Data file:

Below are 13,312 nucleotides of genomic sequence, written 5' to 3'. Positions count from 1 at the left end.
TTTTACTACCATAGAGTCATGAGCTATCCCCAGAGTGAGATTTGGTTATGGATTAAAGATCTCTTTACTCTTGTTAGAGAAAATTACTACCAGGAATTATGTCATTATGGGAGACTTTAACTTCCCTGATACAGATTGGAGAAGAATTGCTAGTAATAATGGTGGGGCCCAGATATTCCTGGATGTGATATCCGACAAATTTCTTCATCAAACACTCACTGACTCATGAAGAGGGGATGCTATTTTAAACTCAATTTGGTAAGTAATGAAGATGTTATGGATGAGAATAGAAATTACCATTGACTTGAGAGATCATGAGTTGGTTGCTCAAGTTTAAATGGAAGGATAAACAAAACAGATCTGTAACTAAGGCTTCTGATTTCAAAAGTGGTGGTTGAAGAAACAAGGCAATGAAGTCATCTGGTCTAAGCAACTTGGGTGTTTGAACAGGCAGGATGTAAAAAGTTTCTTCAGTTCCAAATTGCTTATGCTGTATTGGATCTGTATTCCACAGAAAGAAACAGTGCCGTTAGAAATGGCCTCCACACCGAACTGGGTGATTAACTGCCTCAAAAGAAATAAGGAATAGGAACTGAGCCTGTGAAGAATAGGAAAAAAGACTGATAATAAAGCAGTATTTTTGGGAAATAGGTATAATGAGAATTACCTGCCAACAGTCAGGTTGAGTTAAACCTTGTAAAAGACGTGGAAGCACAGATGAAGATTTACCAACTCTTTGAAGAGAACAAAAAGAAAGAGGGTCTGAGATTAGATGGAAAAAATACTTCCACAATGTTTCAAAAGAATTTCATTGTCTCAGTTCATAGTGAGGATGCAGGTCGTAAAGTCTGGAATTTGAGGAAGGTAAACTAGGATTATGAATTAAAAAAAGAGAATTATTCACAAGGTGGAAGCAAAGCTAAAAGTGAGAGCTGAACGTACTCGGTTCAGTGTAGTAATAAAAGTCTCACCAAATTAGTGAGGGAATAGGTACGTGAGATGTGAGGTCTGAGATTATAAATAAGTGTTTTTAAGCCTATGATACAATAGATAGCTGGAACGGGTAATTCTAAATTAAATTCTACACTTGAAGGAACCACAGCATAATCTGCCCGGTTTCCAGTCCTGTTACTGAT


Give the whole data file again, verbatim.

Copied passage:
Below are 13,312 nucleotides of genomic sequence, written 5' to 3'. Positions count from 1 at the left end.
TTTTACTACCATAGAGTCATGAGCTATCCCCAGAGTGAGATTTGGTTATGGATTAAAGATCTCTTTACTCTTGTTAGAGAAAATTACTACCAGGAATTATGTCATTATGGGAGACTTTAACTTCCCTGATACAGATTGGAGAAGAATTGCTAGTAATAATGGTGGGGCCCAGATATTCCTGGATGTGATATCCGACAAATTTCTTCATCAAACACTCACTGACTCATGAAGAGGGGATGCTATTTTAAACTCAATTTGGTAAGTAATGAAGATGTTATGGATGAGAATAGAAATTACCATTGACTTGAGAGATCATGAGTTGGTTGCTCAAGTTTAAATGGAAGGATAAACAAAACAGATCTGTAACTAAGGCTTCTGATTTCAAAAGTGGTGGTTGAAGAAACAAGGCAATGAAGTCATCTGGTCTAAGCAACTTGGGTGTTTGAACAGGCAGGATGTAAAAAGTTTCTTCAGTTCCAAATTGCTTATGCTGTATTGGATCTGTATTCCACAGAAAGAAACAGTGCCGTTAGAAATGGCCTCCACACCGAACTGGGTGATTAACTGCCTCAAAAGAAATAAGGAATAGGAACTGAGCCTGTGAAGAATAGGAAAAAAGACTGATAATAAAGCAGTATTTTTGGGAAATAGGTATAATGAGAATTACCTGCCAACAGTCAGGTTGAGTTAAACCTTGTAAAAGACGTGGAAGCACAGATGAAGATTTACCAACTCTTTGAAGAGAACAAAAAGAAAGAGGGTCTGAGATTAGATGGAAAAAATACTTCCACAATGTTTCAAAAGAATTTCATTGTCTCAGTTCATAGTGAGGATGCAGGTCGTAAAGTCTGGAATTTGAGGAAGGTAAACTAGGATTATGAATTAAAAAAAGAGAATTATTCACAAGGTGGAAGCAAAGCTAAAAGTGAGAGCTGAACGTACTCGGTTCAGTGTAGTAATAAAAGTCTCACCAAATTAGTGAGGGAATAGGTACGTGAGATGTGAGGTCTGAGATTATAAATAAGTGTTTTTAAGCCTATGATACAATAGATAGCTGGAACGGGTAATTCTAAATTAAATTCTACACTTGAAGGAACCACAGCATAATCTGCCCGGTTTCCAGTCCTGTTACTGAT